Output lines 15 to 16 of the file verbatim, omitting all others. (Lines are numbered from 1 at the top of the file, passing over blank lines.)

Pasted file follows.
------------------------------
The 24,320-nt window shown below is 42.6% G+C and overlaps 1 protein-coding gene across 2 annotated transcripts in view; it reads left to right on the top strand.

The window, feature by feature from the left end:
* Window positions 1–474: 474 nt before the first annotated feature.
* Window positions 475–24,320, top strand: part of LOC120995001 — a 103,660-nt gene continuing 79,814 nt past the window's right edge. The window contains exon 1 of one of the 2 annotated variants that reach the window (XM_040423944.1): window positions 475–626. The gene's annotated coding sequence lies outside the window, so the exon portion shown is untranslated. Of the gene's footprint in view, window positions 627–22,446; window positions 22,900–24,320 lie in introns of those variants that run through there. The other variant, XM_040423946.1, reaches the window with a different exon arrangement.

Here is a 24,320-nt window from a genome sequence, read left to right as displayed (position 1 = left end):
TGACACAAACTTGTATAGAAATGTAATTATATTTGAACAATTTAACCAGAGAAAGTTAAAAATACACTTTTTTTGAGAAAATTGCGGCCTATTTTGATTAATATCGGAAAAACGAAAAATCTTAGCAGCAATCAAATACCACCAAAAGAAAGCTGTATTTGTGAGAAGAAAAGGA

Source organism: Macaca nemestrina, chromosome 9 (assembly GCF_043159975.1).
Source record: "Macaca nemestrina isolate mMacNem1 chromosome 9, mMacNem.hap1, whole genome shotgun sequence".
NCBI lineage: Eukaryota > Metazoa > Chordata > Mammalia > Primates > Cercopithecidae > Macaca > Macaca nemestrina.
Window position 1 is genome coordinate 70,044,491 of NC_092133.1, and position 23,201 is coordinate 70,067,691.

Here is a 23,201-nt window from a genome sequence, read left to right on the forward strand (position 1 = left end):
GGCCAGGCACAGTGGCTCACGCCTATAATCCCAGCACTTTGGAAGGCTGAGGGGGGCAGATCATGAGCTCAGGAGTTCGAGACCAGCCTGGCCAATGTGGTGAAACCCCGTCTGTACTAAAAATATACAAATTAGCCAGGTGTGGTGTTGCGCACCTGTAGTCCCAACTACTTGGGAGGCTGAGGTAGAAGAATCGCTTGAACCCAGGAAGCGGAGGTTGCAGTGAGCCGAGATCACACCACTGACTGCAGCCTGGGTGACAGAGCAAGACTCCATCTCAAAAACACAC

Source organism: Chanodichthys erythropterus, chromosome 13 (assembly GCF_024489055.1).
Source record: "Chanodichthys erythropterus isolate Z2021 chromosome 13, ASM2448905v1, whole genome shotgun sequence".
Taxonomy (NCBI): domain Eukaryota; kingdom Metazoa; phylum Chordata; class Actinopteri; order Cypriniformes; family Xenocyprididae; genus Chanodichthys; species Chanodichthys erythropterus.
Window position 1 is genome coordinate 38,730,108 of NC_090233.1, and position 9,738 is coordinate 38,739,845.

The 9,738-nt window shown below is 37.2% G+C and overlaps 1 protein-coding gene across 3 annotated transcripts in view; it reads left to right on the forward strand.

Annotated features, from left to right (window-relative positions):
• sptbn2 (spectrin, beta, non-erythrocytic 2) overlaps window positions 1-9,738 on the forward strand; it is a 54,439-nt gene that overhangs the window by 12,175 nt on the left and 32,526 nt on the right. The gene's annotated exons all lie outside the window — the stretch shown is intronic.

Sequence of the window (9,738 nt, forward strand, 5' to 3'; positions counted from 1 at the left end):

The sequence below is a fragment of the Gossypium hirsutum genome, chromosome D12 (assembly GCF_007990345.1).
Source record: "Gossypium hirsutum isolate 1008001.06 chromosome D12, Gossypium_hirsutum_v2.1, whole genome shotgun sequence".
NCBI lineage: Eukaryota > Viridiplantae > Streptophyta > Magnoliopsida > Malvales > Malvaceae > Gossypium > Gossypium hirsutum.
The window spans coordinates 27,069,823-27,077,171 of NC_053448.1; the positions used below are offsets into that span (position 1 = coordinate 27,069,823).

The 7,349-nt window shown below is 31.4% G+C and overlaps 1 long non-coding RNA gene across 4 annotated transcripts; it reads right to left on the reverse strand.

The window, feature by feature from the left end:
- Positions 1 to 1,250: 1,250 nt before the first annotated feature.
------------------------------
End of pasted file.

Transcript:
Taxonomy (NCBI): domain Eukaryota; kingdom Metazoa; phylum Chordata; class Actinopteri; order Cypriniformes; family Xenocyprididae; genus Chanodichthys; species Chanodichthys erythropterus.
Window position 1 is genome coordinate 38,730,108 of NC_090233.1, and position 9,738 is coordinate 38,739,845.